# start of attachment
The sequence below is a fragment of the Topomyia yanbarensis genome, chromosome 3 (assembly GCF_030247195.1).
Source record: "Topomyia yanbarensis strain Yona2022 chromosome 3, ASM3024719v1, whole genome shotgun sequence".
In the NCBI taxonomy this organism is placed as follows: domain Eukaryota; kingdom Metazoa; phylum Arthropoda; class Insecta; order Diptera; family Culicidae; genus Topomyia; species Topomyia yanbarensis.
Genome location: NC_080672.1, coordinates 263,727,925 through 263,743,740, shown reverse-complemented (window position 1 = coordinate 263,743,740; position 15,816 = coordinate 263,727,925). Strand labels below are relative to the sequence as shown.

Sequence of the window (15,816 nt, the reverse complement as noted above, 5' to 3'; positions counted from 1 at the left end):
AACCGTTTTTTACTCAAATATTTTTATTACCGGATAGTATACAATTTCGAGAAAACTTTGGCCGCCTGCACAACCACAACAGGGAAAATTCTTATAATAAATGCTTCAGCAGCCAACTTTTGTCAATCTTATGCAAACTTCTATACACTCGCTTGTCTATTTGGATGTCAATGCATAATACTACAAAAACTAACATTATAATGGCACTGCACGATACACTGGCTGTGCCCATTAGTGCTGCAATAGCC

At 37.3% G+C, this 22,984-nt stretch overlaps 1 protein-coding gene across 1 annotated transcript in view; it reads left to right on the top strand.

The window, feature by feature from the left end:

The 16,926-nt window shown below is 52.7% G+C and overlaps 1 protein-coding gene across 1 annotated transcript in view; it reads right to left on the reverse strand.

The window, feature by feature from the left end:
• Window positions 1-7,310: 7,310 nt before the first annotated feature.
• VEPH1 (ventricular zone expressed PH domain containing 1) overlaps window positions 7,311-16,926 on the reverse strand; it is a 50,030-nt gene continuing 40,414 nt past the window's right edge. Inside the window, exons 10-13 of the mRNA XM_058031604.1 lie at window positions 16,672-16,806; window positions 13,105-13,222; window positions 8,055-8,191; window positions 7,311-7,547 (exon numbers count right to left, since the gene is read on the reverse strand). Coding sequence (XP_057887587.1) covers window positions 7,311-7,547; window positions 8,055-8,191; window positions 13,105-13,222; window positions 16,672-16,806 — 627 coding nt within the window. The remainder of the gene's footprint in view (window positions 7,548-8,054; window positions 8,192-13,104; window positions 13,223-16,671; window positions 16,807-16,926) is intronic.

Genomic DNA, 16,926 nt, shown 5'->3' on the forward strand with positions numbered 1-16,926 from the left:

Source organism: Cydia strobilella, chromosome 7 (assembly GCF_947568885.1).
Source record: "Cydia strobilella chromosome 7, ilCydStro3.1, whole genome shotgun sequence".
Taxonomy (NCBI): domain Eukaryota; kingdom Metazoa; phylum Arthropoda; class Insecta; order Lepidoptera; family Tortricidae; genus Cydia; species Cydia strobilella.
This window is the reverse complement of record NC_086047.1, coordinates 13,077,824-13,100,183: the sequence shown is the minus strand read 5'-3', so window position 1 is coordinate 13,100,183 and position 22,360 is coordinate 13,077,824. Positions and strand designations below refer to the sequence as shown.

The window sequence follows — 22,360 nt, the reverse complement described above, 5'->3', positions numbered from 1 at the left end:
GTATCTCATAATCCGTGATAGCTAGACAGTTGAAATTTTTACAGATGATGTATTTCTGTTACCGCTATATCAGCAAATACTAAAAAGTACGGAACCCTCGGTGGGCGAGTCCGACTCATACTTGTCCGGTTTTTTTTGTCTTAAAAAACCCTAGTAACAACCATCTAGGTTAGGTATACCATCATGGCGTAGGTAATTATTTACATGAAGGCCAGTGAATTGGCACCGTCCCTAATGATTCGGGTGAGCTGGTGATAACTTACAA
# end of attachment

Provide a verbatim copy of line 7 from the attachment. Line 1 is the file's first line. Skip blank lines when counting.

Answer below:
At 37.3% G+C, this 22,984-nt stretch overlaps 1 protein-coding gene across 1 annotated transcript in view; it reads left to right on the top strand.